The Pittsburgh Penguins knew their last four attempts to clinch a playoff series at home had come up short. And, going into Saturday’s Game 5, they said all the right things about how they were prepared to buck that trend.
“I think we should look at it the same way they do, as a desperation situation,” said defenseman Brooks Orpik. “We don’t want to go back to Tampa Bay; we don’t want to give them any life. Especially if you can score early – even if you don’t score first, if you take over the game early – you can make them doubt themselves.”
Pittsburgh certainly held to that script early on. A minute and a half into the contest, Tyler Kennedy blasted a shot at the net, the rebound came out to Chris Kunitz on the other side, and Kunitz beat Lightning goaltender Dwayne Roloson – but Tampa’s Simon Gagne cleared it out of the blue paint before it crossed the line.
Midway through the period, a Penguins power play failed to score – as it had in all but one of its opportunities in this series – but was moving the puck much better and getting chances around the net. A few minutes after that, Orpik clanked a big shot off the inside post, about as close a chance as Pittsburgh was going to get.
With the shots 11-4 and the Penguins having by far the better of the zone time and chances all period long, but failing to convert, it felt like a matter of time before the Lightning would come the other way. And, with 3:03 remaining in the opening frame, they did, with Gagne getting his first goal of the series.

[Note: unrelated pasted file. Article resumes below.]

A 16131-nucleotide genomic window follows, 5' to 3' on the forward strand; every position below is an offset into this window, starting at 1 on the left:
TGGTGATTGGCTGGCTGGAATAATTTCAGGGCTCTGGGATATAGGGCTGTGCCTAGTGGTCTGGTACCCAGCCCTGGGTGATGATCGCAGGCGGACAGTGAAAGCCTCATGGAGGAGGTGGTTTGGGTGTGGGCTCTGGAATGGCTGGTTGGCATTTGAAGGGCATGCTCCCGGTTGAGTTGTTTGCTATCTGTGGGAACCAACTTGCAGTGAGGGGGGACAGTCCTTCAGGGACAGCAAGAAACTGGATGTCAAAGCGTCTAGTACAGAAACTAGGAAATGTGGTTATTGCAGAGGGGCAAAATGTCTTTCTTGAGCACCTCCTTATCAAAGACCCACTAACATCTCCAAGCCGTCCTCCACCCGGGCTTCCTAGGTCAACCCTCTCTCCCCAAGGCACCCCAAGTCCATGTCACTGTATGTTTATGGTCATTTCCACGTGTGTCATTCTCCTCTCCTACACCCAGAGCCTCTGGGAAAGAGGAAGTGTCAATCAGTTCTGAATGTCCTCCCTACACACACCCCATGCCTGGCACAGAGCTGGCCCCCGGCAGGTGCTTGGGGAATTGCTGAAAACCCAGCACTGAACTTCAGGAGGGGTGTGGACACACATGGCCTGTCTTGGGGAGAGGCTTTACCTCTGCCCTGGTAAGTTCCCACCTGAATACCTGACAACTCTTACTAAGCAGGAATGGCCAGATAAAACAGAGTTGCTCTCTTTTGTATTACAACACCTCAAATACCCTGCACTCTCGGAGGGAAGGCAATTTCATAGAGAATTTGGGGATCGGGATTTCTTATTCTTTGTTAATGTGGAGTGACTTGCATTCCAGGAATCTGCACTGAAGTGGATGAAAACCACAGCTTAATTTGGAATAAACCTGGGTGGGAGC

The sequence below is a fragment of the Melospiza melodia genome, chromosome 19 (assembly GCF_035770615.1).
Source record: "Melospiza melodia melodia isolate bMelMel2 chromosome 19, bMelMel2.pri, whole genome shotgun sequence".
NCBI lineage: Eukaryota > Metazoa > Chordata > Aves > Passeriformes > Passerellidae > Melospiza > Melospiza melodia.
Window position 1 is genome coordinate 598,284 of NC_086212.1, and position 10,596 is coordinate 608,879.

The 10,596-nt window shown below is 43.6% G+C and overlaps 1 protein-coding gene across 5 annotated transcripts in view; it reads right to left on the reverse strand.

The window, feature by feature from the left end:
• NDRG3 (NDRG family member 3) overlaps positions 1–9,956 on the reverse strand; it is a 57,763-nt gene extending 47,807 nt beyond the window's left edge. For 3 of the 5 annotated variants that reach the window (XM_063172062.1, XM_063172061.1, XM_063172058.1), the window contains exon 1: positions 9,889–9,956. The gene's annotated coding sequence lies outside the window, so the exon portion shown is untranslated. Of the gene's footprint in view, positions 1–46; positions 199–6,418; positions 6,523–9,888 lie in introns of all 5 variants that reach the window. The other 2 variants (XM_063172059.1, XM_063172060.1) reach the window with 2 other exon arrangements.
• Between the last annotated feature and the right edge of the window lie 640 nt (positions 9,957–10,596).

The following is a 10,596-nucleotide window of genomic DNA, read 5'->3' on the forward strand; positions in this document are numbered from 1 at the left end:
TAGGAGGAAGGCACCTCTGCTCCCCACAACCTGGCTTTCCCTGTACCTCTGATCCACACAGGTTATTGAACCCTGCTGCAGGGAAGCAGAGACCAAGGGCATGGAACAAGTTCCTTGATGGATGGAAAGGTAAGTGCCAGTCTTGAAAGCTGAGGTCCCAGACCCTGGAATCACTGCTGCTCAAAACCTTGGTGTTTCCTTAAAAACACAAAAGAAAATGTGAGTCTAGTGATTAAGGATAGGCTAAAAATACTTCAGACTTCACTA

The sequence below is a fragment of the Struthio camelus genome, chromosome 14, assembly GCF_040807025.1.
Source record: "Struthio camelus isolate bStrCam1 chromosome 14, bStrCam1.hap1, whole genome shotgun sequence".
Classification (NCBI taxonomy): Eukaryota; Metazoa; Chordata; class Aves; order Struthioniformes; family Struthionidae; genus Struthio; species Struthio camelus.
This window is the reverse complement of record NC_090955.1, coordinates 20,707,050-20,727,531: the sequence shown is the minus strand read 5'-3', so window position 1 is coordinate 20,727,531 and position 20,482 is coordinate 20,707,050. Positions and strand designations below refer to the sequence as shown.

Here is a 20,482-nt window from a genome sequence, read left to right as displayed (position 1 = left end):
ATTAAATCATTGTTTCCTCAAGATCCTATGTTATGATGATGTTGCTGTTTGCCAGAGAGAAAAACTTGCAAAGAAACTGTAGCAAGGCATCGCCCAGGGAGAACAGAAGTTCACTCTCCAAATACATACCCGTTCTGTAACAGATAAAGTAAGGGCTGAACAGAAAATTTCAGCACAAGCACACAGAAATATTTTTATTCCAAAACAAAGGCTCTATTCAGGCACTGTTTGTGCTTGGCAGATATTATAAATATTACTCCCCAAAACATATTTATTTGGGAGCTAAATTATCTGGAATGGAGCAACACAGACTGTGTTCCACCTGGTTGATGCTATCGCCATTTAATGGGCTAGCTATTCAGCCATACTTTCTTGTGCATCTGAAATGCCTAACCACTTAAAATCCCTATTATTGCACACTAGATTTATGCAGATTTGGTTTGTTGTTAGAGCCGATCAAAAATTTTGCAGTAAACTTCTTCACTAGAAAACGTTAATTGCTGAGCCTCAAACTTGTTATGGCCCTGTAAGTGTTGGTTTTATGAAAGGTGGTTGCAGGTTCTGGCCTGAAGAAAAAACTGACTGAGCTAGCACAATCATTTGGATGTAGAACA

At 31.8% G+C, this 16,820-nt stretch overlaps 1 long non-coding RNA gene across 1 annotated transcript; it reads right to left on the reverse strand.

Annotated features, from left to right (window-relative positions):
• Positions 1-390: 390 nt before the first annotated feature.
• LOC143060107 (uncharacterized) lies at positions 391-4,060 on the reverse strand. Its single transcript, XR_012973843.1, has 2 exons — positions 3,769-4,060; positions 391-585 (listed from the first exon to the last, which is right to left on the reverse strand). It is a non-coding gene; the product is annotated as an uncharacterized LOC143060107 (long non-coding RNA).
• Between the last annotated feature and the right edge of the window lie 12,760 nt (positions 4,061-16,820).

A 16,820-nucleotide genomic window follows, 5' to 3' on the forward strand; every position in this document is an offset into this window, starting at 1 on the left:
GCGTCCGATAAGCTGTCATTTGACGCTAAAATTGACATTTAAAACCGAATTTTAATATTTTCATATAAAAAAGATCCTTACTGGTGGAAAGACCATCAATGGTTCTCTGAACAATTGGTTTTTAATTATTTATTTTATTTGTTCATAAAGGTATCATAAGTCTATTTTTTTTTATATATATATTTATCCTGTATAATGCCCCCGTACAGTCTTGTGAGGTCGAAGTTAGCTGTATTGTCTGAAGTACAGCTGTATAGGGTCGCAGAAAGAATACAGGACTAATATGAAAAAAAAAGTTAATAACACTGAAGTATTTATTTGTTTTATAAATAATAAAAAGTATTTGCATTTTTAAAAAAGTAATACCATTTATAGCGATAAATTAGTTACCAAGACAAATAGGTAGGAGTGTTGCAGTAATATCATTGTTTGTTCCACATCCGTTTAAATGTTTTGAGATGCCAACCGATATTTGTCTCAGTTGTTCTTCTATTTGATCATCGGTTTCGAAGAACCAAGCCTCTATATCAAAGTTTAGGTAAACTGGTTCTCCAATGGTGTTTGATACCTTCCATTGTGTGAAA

Less than a minute later, the Bolts’ sleeping giant – 21-year-old Steven Stamkos, held quiet so far in his first playoffs – woke up, finding Steve Downie’s rebound right in front of the net and backhanding it past Penguins netminder Marc-Andre Fleury. On just its seventh shot of the game, Tampa Bay had jumped out to a 2-0 lead.
“You could see their team growing confident,” said Penguins head coach Dan Bylsma. “After the second one, they had control of that game, and we were reacting to that control.”
Things didn’t get any better for the Penguins. A power play to start the second ended with the penalized player, Vinny Lecavalier, coming on, going straight to the net, and taking Stamkos’ pass from behind the goal to give the Lightning a 3-0 lead. A few minutes later, Gagne picked up Dominic Moore’s rebound at a wide open corner of the net and made it 4-0.
“We started the game pretty well; we had a lot of chances,” said Penguins defenseman Zbynek Michalek. “We were the better team for 15 minutes and, all of a sudden, they came out, scored that first goal and got the second one right away. After that, it kind of got into our heads, and we didn’t get back to our game at all.”
Fleury, fighting the puck and getting little help from the team in front of him, was pulled in favor of backup Brent Johnson. It didn’t matter, as Pittsburgh’s Mike Rupp went off for boarding, the Bolts’ dangerous power play went to work, and Stamkos netted his second of the game.